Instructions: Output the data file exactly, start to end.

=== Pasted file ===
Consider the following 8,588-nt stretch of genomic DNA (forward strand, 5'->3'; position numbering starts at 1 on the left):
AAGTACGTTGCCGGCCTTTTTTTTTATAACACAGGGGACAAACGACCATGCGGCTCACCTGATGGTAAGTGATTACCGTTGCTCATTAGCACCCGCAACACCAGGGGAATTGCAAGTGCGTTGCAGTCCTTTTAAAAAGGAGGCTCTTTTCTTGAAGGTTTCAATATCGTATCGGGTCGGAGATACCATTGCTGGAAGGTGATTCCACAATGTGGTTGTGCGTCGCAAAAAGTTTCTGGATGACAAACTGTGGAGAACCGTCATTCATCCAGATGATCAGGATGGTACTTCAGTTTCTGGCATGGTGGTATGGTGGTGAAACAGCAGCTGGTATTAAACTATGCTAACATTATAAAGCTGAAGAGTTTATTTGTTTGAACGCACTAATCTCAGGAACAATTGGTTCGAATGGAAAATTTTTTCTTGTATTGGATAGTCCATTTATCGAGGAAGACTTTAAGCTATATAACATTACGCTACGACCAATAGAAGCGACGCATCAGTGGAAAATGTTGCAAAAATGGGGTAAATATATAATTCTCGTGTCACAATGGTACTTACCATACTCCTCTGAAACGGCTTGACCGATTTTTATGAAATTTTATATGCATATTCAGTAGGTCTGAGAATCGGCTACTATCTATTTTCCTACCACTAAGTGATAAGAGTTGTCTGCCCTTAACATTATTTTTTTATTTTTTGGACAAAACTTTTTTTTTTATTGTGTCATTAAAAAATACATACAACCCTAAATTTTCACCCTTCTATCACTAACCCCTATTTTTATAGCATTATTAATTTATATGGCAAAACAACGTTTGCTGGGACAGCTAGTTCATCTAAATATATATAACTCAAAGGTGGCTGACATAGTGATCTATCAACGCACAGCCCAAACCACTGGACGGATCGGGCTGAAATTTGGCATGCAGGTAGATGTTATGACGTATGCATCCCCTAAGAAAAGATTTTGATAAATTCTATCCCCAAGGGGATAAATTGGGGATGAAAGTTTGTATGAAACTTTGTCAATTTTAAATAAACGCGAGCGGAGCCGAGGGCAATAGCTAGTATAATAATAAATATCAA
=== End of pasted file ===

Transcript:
Consider the following 8,588-nt stretch of genomic DNA (forward strand, 5'->3'; position numbering starts at 1 on the left):
AAGTACGTTGCCGGCCTTTTTTTTTATAACACAGGGGACAAACGACCATGCGGCTCACCTGATGGTAAGTGATTACCGTTGCTCATTAGCACCCGCAACACCAGGGGAATTGCAAGTGCGTTGCAGTCCTTTTAAAAAGGAGGCTCTTTTCTTGAAGGTTTCAATATCGTATCGGGTCGGAGATACCATTGCTGGAAGGTGATTCCACAATGTGGTTGTGCGTCGCAAAAAGTTTCTGGATGACAAACTGTGGAGAACCGTCATTCATCCAGATGATCAGGATGGTACTTCAGTTTCTGGCATGGTGGTATGGTGGTGAAACAGCAGCTGGTATTAAACTATGCTAACATTATAAAGCTGAAGAGTTTATTTGTTTGAACGCACTAATCTCAGGAACAATTGGTTCGAATGGAAAATTTTTTCTTGTATTGGATAGTCCATTTATCGAGGAAGACTTTAAGCTATATAACATTACGCTACGACCAATAGAAGCGACGCATCAGTGGAAAATGTTGCAAAAATGGGGTAAATATATAATTCTCGTGTCACAATGGTACTTACCATACTCCTCTGAAACGGCTTGACCGATTTTTATGAAATTTTATATGCATATTCAGTAGGTCTGAGAATCGGCTACTATCTATTTTCCTACCACTAAGTGATAAGAGTTGTCTGCCCTTAACATTATTTTTTTATTTTTTGGACAAAACTTTTTTTTTTATTGTGTCATTAAAAAATACATACAACCCTAAATTTTCACCCTTCTATCACTAACCCCTATTTTTATAGCATTATTAATTTATATGGCAAAACAACGTTTGCTGGGACAGCTAGTTCATCTAAATATATATAACTCAAAGGTGGCTGACATAGTGATCTATCAACGCACAGCCCAAACCACTGGACGGATCGGGCTGAAATTTGGCATGCAGGTAGATGTTATGACGTATGCATCCCCTAAGAAAAGATTTTGATAAATTCTATCCCCAAGGGGATAAATTGGGGATGAAAGTTTGTATGAAACTTTGTCAATTTTAAATAAACGCGAGCGGAGCCGAGGGCAATAGCTAGTATAATAATAAATATCAA